Late Tuesday night, President Donald Trump tweeted the word “covfefe.”
An evident typo in a clumsily prematurely-sent tweet, the word took Twitter by storm. Jokes abounded. Reporters lamented that they would be up all night, as the errant tweet remained undeleted for several hours. Around 6 a.m., it disappeared, and the President tweeted, “Who can figure out the true meaning of ‘covfefe’ ??? Enjoy!”
Who, indeed? Well, linguists and lexicographers, maybe. Gretchen McCulloch, who is writing a book on internet language and hosts a podcast, noted on Twitter that “no words in English end in fefe,” adding, “This lack of similar words is why no one knows how to pronounce ‘covfefe.’ Same problem as with ‘doge,’” a fake word popularized by an internet meme.
McCulloch goes on to say time will tell whether “fefe” becomes a “libfix”: “a prefix or suffix that’s BROKEN FREE,” like how -gate broken off from “Watergate” and is now attached to various words to indicate a scandal. It’s unclear what “fefe” would indicate — Trump clearly meant to type “coverage,” but so far, McCulloch notes, “fefe compounds… are self-referential, referring to the covfefe meme itself.”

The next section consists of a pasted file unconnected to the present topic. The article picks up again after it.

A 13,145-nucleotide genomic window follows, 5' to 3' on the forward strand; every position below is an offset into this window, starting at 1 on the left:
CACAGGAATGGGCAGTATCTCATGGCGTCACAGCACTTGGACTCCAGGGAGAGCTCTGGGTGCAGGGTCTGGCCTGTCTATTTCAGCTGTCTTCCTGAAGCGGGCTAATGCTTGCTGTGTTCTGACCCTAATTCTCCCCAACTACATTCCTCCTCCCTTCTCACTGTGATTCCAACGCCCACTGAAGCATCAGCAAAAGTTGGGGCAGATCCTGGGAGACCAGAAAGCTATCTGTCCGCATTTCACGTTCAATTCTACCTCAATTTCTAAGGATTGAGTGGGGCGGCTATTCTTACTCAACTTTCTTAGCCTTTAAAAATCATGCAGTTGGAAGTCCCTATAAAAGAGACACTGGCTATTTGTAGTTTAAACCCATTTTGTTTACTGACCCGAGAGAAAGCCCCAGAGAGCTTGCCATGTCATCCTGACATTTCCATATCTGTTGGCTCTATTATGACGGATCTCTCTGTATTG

The Oxford Dictionaries blog, run by the lexicographers who decide which words get added to the dictionary every year, posted about “covfefe,” noting that several words we use (sneeze, syllabus), and some we don’t (helpmeet, nenuphar), came about because of typos or mispronunciation. The internet has given birth to several of the more recent additions to the OED, including “pwn,” which OED notes “emerged in the early 21st century as a verb meaning ‘utterly defeat’ or ‘completely get the better of’” and “resulted from a common mistyping of own, due to the proximity of the letter P to the letter O on a keyboard.”
The post was ambiguous as to whether “covfefe” will join these words, partly because it doesn’t yet have a real definition. As McCulloch said, time — and likely the internet — will tell.
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• “Falling in Love with Words: The Secret Life of a Lexicographer” (Kory Stamper, March 2017)
• “Smearch, Fidgital, Skinjecture: Creating New Terms for the Modern World” (Jessica Gross, April 2015)
• “The Elements of Bureaucratic Style” (Colin Dickey, April 2017)